St. Luke’s told the AP that it keeps the majority of the payments from device makers, but that Dr. Falowski “may receive a portion of these payments through his annual compensation.”
Another of Dr. Falowski’s patients was Lisa Snyder of Kempton, Pa., who was searching for relief from a painful nerve disorder. By the time she came to Dr. Falowski, she had cycled through three spinal-cord stimulators, which were removed for reasons ranging from infection to rejection.
“Not everybody could do it, but he was confident he could,” she said.
After her fourth implant this March, “I complained about this battery right away. I knew it was positioned funny. It burned,” Ms. Snyder said.
AP’s analysis showed Abbott products were more likely than other major models to include reports of a hot or burning sensation near the site of the battery, with about 5,600 injury reports since 2008 referring to the words “heat” or “burn.”
Abbott said that many of the “adverse events” reports in the FDA’s data stemmed from a device that was voluntarily recalled in 2011. The company added that feeling a temperature increase at the implant site “is often a reality for rechargeable spinal-cord stimulation systems,” which is why the company is now concentrating on devices that do not need to be recharged.
Ms. Snyder said she felt like Dr. Falowski’s nurse and physician assistant downplayed the problems and that the reprogramming of her device was conducted by the Abbott sales representative, with no medical staff present. On at least one occasion, she was charged as if the medical staff was there, when she said they weren’t, according to insurance bills reviewed by the AP.
Despite insisting nothing was wrong with the unit, Ms. Snyder said, Dr. Falowski called her one day out of the blue. “He said ‘Under no circumstances are you to turn it on.’ I asked him why, and he wouldn’t say,” Ms. Snyder recalled.
Dr. Falowski then scheduled immediate surgery to remove the stimulator, she said.
Dr. Falowski called Ms. Snyder a difficult patient and said she was receiving “100 percent pain relief” when she had the stimulator removed, adding that she “remained very appreciative of her care.” He added that programming is “performed under the direction of a physician.”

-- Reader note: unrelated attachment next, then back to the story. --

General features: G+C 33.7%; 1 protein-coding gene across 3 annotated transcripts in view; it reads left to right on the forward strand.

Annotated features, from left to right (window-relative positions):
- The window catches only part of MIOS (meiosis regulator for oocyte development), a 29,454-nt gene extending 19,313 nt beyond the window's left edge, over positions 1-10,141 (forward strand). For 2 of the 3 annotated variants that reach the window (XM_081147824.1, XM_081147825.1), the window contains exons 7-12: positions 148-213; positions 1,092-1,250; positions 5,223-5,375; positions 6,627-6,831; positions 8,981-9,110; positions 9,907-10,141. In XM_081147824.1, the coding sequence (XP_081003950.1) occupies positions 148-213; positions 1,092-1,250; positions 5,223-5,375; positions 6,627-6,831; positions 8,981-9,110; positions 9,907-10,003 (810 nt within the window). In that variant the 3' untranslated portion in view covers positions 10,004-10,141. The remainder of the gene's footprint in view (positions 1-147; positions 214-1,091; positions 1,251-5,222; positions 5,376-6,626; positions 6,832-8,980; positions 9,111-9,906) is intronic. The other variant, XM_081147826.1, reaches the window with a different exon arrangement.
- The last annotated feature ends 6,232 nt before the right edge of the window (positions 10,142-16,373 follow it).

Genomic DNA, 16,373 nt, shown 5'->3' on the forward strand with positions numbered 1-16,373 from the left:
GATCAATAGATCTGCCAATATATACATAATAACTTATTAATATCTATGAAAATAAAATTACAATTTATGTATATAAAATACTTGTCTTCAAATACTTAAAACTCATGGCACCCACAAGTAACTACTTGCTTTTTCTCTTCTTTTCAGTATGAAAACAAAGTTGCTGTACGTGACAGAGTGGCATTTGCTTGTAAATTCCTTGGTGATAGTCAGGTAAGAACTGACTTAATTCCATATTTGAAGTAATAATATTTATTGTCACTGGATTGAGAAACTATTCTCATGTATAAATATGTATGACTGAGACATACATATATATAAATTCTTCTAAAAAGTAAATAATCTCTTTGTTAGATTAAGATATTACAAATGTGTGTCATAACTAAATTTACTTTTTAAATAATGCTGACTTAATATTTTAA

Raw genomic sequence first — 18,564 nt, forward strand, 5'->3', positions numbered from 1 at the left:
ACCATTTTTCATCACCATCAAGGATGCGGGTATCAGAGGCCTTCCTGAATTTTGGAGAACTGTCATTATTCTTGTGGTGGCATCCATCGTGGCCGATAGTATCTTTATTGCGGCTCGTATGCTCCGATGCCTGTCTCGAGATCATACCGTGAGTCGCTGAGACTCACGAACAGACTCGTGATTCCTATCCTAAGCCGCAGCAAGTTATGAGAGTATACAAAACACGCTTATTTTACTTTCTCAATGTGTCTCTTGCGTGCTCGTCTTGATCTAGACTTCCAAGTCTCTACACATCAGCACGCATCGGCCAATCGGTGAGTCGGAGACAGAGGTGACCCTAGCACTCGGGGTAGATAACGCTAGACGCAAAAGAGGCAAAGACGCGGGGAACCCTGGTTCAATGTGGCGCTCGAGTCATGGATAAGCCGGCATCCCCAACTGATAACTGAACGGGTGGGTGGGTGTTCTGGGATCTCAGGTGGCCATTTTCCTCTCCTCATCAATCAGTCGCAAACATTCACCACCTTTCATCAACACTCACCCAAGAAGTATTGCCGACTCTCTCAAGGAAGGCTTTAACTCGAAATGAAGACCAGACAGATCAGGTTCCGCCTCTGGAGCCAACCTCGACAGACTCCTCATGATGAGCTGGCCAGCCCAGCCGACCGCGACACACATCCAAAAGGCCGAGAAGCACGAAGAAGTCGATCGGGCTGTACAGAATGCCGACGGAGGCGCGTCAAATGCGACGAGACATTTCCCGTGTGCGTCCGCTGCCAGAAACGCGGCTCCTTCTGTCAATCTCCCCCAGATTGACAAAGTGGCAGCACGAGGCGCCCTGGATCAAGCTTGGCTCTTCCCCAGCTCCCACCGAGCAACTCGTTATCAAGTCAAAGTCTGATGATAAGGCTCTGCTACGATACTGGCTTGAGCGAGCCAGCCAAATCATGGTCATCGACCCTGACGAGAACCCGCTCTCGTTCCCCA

“The physician is not present during the entire programming session, but provides oversight and direction….The only time programming sessions are billed is when the physician is actively seeing the patient during a visit which was the case with this patient,” he said.
Ms. Snyder disputed the doctor’s characterization of her and became angry after being told Dr. Falowski and his hospital received money from manufacturers.
“They need to be a little bit upfront,” she said.
Dr. Falowski said doctors do important work for medical device companies, and he has been involved in device development, education, clinical trials and research.
“You’re trying to help patients and you realize as a physician by yourself you’re not going to generate $200 million to make the next best implant for a patient and it’s going to take a company to do that,” he said. “So I think the important part in that relationship is transparency and disclosures.”
Experts interviewed by the AP said doctors are not legally required to tell their patients about financial relationships with medical device manufacturers, but that it would be the right thing to do.
“The patient should be fully informed before consenting to a procedure,” said Genevieve P. Kanter, an assistant professor at the University of Pennsylvania who specializes in internal medicine, medical ethics and health policy.
All Ms. Snyder ever wanted was to feel better. Today, she often is immobilized by pain.
Before the latest stimulator, she could walk, stand and cook meals. Now, she finds it hard to get out of bed and rarely leaves her house. She says the device has ruined her life.
“My fear is I’ll be like this forever,” she said.
Originally published on Post-Gazette.com